Uganda has enacted the controversial biosafety law, paving way for the use of Genetically Modified Organisms (GMO) in the east African country. Elioda Tumwesigye, minister of science, technology and innovation told reporters on Oct. 6 that the law was passed by Parliament with many clauses aimed at stopping the misuse of GMOs.
He said the law establishes institutions that will regulate and promote usage of biotechnology in a bid to use it for modernizing agriculture, environmental protection, enhancing public health and industrialization. Tumwesigye argued that it was critical that the country enacted a biosafety law in a bid to among others protect its borders from unauthorized entry of GMOs and to protect the public from consuming unsafe biotechnology products.
He said the move was also to support scientists in the country to fully and safely utilize their advanced knowledge and capabilities in biotechnology to help solve contemporary challenges especially in health, agriculture, industry and environment. A parliamentary committee that scrutinized the bill before it was passed by Parliament argued that GMOs have been used in Uganda with no enabling law.
They have been used in industries to process wine and beer, cheese and yogurt, bread and for the extraction of cobalt, all of which necessitate putting in place a regulatory framework. There is heated debate globally over the use of GMOs with proponents arguing that they have the potential to boost food, fuel and fiber production, which will accelerate economic growth and foreign exchange earnings.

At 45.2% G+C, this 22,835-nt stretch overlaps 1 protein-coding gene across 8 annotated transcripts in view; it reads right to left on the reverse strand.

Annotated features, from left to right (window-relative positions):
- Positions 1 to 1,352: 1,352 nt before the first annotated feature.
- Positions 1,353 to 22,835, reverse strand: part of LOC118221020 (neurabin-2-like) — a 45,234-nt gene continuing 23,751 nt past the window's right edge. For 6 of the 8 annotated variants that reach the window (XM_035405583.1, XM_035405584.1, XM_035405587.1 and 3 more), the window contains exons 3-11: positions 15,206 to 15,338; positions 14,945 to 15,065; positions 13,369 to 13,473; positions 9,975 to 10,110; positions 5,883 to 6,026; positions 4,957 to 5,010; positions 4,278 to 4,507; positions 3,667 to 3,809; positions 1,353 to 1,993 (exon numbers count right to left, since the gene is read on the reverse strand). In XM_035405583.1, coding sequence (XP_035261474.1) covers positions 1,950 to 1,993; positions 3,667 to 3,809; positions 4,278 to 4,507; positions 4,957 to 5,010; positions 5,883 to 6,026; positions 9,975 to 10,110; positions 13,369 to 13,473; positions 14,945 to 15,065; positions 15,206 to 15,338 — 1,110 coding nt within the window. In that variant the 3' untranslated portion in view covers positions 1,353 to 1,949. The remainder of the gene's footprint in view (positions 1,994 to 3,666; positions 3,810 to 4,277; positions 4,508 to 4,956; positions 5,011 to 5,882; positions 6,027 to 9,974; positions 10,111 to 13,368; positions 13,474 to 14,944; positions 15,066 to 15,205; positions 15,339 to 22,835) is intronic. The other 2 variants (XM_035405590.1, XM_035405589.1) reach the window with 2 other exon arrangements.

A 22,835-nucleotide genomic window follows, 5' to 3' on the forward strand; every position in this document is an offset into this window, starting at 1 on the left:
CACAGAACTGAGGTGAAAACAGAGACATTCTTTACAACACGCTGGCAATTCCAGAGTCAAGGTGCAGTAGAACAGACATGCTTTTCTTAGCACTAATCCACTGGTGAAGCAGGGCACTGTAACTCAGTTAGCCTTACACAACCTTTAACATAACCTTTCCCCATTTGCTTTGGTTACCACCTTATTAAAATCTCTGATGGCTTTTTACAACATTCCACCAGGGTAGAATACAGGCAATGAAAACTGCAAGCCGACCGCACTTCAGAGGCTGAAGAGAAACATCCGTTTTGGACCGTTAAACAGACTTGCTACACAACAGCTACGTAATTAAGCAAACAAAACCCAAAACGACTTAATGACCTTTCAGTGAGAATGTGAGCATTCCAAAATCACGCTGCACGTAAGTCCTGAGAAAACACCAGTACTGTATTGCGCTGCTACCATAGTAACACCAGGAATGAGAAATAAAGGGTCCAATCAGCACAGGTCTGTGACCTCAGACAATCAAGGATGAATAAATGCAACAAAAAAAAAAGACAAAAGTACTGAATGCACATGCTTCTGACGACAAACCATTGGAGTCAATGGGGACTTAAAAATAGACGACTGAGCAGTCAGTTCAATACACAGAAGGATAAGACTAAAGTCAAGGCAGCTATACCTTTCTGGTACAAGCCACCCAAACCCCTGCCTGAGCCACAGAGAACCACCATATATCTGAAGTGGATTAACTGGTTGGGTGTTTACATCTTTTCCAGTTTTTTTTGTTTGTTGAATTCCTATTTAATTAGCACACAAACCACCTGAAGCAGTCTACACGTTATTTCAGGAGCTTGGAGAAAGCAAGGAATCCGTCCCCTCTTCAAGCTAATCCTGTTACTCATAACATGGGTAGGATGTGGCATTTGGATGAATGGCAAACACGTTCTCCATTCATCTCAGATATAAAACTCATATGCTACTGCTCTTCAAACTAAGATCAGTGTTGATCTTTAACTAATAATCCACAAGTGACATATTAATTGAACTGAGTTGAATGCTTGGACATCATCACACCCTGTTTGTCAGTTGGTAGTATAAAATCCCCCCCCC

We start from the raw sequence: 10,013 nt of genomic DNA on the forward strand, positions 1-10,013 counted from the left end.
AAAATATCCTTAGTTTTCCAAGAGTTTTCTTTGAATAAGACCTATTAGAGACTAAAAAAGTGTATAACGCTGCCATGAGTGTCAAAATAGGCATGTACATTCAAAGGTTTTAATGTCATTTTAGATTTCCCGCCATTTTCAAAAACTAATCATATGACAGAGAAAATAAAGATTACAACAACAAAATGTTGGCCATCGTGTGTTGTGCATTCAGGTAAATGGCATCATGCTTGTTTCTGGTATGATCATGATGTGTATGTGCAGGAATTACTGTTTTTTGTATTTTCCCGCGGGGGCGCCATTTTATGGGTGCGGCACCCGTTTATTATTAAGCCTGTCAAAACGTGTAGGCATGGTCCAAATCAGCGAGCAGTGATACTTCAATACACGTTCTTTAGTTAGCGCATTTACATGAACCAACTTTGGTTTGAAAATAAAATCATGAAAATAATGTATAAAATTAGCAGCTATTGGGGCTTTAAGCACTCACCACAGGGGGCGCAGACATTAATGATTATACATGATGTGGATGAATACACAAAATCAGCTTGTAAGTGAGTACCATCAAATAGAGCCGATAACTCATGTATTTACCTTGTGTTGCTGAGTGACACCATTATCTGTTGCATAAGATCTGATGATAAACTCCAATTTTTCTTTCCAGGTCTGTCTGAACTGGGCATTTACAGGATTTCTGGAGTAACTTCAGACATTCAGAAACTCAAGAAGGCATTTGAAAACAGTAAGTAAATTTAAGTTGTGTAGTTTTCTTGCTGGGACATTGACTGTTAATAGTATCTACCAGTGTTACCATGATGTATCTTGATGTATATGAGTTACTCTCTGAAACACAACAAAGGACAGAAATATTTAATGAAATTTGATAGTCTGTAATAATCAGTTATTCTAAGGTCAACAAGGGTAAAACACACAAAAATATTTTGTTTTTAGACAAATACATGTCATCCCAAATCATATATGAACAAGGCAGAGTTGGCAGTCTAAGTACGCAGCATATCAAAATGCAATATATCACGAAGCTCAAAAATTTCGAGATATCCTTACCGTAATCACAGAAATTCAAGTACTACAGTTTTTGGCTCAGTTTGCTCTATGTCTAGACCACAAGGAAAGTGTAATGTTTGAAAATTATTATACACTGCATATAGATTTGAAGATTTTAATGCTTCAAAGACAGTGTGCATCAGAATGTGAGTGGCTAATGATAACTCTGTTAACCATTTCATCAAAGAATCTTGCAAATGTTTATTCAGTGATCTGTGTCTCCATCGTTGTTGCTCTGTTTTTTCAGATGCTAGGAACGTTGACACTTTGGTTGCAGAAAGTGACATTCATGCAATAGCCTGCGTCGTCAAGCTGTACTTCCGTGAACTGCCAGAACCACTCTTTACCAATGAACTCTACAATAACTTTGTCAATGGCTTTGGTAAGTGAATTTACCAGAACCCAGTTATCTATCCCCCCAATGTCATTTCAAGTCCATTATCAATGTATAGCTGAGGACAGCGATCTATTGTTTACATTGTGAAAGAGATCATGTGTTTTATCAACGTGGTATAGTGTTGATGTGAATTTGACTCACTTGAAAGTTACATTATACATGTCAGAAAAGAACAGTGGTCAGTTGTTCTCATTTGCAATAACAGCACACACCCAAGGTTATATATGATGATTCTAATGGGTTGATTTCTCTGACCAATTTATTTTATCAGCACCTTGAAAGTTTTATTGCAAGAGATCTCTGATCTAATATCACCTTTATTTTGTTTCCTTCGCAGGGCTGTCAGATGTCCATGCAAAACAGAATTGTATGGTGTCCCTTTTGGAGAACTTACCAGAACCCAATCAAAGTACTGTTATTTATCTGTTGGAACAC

Opponents to the law argue that since the technology comes from developed countries, there are varied interests which may be veiled with ill intentions. “The European Union whose market we are targeting is totally against the production of GMO products in favor of organic products. “The GMO industry, which we are trying to invest in, is going down and Ugandans are going to lose out,” Thomas Tayebwa, a legislator was quoted as saying by the state-owned New Vision on Oct. 6
Tayebwa argued that the law was unnecessary and its passing was spearheaded by foreign agencies. Government however argues that it consulted widely before the bill was brought to parliament. “We have put in place provisions as per best practices globally that ensures that modern biotechnology is used in a matter that is safe to humans, animals, biodiversity and the environment,” Minister Tumwesigye said.
Scientists argue that the enactment of the law now paves way for extending their trials to the field instead of being limited to working within their institutions’ boundaries.
Sourec : Coastweek